Three weeks after the overthrow of Roch Marc Christian Kabore, Lieutenant-Colonel Paul-Henri Sandaogo Damiba was on Wednesday sworn in as president of Burkina Faso.
Before the nation’s constitutional court, Damiba was admitted to oath to “preserve, respect, uphold and defend the constitution”, the nation’s laws and a “fundamental act” of key decisions approved by the military.
Kabore was elected in 2015 following a popular revolt that forced out longtime ruler Blaise Compaore. He was re-elected in 2020, but the following year faced a wave of anger over the mounting toll from an armed conflict that has spilled over from neighbouring Mali.
The combined terror attacks by ISIL (ISIS) and al-Qaeda have killed thousands of people and forced millions from their homes across West Africa’s portion of the Sahel region.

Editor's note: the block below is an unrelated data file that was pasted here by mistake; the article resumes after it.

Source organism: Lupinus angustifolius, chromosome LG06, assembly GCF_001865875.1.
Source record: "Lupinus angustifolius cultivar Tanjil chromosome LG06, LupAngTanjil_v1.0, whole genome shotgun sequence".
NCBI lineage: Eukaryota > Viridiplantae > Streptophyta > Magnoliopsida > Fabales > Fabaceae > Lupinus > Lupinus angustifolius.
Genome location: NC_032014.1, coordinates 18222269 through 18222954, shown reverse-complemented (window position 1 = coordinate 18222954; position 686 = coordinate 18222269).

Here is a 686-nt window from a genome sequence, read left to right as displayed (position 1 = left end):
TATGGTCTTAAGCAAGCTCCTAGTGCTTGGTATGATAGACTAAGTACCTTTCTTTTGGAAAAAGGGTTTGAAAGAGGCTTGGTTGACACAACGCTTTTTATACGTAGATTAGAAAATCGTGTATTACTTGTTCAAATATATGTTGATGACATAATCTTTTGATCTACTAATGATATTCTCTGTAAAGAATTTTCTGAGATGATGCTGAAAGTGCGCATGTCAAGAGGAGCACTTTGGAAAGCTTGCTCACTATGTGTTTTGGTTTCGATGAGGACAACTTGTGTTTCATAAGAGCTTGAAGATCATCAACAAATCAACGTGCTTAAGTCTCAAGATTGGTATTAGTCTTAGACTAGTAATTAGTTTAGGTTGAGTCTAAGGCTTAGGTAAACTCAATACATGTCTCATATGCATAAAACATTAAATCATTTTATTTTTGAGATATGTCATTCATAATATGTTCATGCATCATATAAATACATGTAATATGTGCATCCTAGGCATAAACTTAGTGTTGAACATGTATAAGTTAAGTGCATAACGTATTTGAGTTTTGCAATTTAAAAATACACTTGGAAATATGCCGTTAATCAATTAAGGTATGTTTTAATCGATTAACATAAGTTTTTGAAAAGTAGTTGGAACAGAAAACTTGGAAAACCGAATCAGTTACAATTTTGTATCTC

United Nation’s figures suggest that about 15 million people in Burkina Faso, Mali and Niger will need humanitarian assistance, four million more than in 2021. This is without counting the Nigerian component losses to the combined insurgency.
On January 24, Damiba, led military officers to force out Kabore amid public anger over his handling of the worsening security situation.
The Constitutional Council of Burkina Faso had, last week, formally determined that Damiba was president, head of state and supreme commander of the armed forces.
The military had announced on January 31 that Damiba would be appointed to those roles for a transitional period, and be assisted by two vice presidents.
While the military government has so far received widespread support from people across Burkina Faso, the international community has condemned the coup. ECOWAS, the West African regional body, and the African Union, AU, also condemned the coup whilst threatening sanctions.
Believed to be one of the world’s poorest countries and one of the most volatile in Africa, the landlocked Sahel state of Burkina Faso has experienced repeated coups since gaining independence from France in 1960.